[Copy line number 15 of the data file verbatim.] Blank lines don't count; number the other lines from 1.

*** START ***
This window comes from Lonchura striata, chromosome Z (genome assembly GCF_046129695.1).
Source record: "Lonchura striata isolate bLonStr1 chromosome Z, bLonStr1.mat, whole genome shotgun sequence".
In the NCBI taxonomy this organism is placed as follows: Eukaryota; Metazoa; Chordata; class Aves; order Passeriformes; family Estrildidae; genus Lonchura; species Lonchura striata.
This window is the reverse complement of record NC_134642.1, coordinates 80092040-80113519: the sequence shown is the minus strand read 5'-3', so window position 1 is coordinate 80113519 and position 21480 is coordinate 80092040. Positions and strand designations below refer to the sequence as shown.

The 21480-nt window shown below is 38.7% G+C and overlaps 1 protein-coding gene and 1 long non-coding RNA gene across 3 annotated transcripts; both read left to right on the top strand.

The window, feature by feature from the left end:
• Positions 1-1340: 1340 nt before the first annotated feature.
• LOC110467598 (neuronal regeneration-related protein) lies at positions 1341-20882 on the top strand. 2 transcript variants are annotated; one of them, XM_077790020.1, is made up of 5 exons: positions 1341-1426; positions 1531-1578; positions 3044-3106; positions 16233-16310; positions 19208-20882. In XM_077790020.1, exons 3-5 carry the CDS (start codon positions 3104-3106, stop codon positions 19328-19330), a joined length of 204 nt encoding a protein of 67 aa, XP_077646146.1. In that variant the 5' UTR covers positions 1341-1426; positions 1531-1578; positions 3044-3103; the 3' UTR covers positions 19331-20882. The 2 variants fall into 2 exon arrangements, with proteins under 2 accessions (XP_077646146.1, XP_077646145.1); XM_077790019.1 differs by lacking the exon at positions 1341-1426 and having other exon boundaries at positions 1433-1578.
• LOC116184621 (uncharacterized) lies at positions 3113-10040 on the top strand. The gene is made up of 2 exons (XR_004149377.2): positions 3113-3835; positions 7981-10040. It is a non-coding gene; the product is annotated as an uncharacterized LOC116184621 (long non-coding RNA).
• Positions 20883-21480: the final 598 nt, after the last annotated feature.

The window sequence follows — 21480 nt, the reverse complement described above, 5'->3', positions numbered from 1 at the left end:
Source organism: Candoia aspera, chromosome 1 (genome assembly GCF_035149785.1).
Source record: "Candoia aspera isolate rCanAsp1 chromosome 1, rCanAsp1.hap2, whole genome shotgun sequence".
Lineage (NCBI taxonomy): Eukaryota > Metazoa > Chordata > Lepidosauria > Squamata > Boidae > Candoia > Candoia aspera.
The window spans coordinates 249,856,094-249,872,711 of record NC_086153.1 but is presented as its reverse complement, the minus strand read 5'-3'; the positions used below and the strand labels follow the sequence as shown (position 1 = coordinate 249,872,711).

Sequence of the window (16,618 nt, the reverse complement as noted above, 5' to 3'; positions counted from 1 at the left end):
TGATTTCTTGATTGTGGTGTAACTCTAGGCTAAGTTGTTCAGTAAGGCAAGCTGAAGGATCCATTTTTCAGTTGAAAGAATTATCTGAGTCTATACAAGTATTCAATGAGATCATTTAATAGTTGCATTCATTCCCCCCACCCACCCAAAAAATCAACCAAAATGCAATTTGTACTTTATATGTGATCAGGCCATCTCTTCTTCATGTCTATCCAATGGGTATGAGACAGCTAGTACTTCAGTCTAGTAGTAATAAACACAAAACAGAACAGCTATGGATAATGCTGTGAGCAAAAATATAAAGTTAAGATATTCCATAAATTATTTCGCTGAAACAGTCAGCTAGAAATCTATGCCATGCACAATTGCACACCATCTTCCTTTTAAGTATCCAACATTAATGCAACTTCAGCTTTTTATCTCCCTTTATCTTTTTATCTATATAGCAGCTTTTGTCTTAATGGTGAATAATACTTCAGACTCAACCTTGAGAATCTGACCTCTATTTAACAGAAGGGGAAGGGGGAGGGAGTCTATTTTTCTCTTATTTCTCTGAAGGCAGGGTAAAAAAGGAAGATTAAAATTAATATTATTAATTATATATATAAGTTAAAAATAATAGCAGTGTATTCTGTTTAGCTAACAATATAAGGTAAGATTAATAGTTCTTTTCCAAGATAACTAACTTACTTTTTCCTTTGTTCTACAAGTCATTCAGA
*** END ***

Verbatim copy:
The window spans coordinates 249,856,094-249,872,711 of record NC_086153.1 but is presented as its reverse complement, the minus strand read 5'-3'; the positions used below and the strand labels follow the sequence as shown (position 1 = coordinate 249,872,711).